from the operators-are-standing-by-to-apologize dept
The software is unfriendly to Mac users running Firefox: It changes the browser's homepage to comcast.net, and blocks users from changing it to anything else.Trust me, nothing makes your users happier than the feeling that they no longer control their interaction with the internet. It goes further than that, though. The Xfinity software has also been spotted redirecting searches. This gives new users a chance to enjoy that "new internet smell," while simultaneously worrying that they've picked up some malware right out of the box. Not only that, but this so-called "necessary" software isn't actually necessary.
I heard this from a friend who'd just signed up for Comcast's Xfinity high-speed Internet service and soon discovered some behavior on his Mac that is akin to Windows malware - something had hijacked his Internet settings. The technician who arrived to turn on the service said that a software package from Comcast was necessary to complete the installation. My friend later discovered that his homepage had been changed to comcast.net, and that Comcast software had modified his Firefox profile so that there was no way to change the homepage setting.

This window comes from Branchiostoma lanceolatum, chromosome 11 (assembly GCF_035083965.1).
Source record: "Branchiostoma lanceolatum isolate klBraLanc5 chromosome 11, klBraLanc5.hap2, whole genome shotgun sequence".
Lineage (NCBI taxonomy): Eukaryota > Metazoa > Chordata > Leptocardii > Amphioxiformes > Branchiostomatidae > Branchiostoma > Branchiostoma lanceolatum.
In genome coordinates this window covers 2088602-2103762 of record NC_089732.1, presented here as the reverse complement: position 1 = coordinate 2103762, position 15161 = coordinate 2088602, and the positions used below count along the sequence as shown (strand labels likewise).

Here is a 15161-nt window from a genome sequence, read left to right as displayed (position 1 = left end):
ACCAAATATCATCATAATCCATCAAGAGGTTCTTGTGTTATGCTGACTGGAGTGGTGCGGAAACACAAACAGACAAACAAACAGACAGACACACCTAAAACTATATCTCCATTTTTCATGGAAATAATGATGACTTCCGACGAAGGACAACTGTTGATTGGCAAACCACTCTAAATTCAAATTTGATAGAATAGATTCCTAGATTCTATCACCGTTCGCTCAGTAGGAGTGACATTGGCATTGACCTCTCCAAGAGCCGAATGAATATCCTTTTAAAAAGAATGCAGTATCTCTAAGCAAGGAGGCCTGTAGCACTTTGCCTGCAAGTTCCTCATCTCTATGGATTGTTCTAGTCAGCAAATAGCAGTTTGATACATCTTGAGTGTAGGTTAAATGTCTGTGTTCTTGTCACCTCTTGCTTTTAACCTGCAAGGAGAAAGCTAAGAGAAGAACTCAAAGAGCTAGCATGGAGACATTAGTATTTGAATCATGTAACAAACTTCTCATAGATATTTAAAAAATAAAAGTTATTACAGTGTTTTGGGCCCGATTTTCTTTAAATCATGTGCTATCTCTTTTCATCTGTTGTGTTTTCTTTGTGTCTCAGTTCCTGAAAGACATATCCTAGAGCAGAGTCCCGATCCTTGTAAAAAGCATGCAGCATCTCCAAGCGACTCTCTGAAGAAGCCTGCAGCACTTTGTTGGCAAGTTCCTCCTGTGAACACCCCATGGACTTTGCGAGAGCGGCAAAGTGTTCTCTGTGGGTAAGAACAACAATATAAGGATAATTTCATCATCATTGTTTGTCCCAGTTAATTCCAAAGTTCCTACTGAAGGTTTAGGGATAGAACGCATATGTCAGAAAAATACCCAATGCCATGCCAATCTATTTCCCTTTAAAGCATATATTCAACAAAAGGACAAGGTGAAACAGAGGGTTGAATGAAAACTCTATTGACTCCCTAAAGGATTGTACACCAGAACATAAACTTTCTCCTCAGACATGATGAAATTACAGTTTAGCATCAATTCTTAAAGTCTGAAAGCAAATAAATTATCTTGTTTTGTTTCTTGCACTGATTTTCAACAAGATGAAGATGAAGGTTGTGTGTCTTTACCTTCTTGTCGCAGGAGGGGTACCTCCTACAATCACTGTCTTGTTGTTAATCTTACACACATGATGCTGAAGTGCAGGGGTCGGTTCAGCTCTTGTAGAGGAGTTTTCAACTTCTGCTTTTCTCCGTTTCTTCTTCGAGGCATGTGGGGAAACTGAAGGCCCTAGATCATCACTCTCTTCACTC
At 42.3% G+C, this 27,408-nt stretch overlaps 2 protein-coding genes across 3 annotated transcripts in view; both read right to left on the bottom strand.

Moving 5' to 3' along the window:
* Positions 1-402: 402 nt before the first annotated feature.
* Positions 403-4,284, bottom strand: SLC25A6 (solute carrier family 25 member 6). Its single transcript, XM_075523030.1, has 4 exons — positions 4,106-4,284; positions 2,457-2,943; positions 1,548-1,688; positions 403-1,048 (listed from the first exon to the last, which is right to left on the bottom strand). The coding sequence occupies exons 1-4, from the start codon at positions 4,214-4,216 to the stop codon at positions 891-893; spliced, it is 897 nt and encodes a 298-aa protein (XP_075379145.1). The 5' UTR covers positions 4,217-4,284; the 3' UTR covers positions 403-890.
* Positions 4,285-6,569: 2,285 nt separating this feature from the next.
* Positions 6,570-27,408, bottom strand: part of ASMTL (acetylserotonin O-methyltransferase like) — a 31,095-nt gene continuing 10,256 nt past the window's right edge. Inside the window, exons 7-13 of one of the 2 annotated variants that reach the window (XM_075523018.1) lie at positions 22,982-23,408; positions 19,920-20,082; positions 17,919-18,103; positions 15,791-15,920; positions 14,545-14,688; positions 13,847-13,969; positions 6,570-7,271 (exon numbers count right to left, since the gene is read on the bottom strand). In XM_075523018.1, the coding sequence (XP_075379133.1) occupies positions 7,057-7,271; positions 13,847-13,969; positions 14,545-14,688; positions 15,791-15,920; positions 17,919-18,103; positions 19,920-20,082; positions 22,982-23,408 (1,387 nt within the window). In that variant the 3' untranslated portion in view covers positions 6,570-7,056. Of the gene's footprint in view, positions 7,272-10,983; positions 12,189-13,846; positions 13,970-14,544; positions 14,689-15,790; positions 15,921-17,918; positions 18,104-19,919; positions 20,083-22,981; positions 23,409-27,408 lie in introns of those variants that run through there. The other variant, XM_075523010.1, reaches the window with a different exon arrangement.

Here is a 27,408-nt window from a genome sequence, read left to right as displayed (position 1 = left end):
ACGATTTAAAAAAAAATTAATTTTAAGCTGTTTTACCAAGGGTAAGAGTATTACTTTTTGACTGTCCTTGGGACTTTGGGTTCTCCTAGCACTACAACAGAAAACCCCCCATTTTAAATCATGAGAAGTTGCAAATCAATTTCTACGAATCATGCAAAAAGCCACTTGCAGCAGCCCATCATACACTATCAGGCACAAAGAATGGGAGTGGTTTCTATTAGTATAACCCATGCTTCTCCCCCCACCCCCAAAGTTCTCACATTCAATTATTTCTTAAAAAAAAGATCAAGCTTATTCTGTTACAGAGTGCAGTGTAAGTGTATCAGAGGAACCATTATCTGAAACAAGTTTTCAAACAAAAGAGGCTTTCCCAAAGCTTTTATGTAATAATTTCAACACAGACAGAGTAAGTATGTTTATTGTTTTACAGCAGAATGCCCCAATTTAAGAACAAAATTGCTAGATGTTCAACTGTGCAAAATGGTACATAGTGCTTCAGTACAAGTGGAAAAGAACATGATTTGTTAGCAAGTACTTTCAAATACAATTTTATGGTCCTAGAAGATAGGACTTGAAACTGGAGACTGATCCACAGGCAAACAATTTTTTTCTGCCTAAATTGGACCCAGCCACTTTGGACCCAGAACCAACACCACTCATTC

While Comcast may be concerned about Xfinity's inability to play nice with Firefox, this just seems like a bad idea all around. When your software mimics the behavior of malware, you've failed. Of course, Comcast wants to make things right, which is why they first blamed it on Mozilla:
I contacted Comcast; they initially blamed the problem on a bug in Firefox. Mozilla denies this, and says it's Comcast's doing.Oh. Snap. Come on, Comcast. Level with us:
"This is NOT a Firefox bug or issue," a Mozilla spokesperson wrote in an email. "It is a Comcast method that applies preference changes to Firefox."
Comcast spokesman Charlie Douglas acknowledged that the Xfinity software hijacks Firefox's settings. He said the problem is limited to Mac users, and that permanency of the change was unintentional. He added that the company is in the process of correcting the installation software.Cool story, bro. There are several things I find dubious about this statement ("unintentional?"), but nothing is more shady than the phrase "obviously apologizing." Either you apologize or you don't, but stop acting like it's a foregone conclusion. Unless you've got your customer service team calling up affected users and apologizing for the inconvenience and offering a fix, then you're not "obviously apologizing." Obvious apologies don't need to be pointed out, especially in the past tense and even more especially after first laying the blame at the feet of Mozilla.
"Customers absolutely should be able to change their preferred homepage anytime," Douglas said. "We're obviously apologizing for any inconvenience we've caused Mac users."
Not that anyone would expect anything more from Comcast. In fact, they still haven't offered an official fix, but other presumably pissed off users have already found a workaround. When you leave it to your customers to fix your purposely broken (and "necessary") software, you're just further damaging your already in-tatters reputation.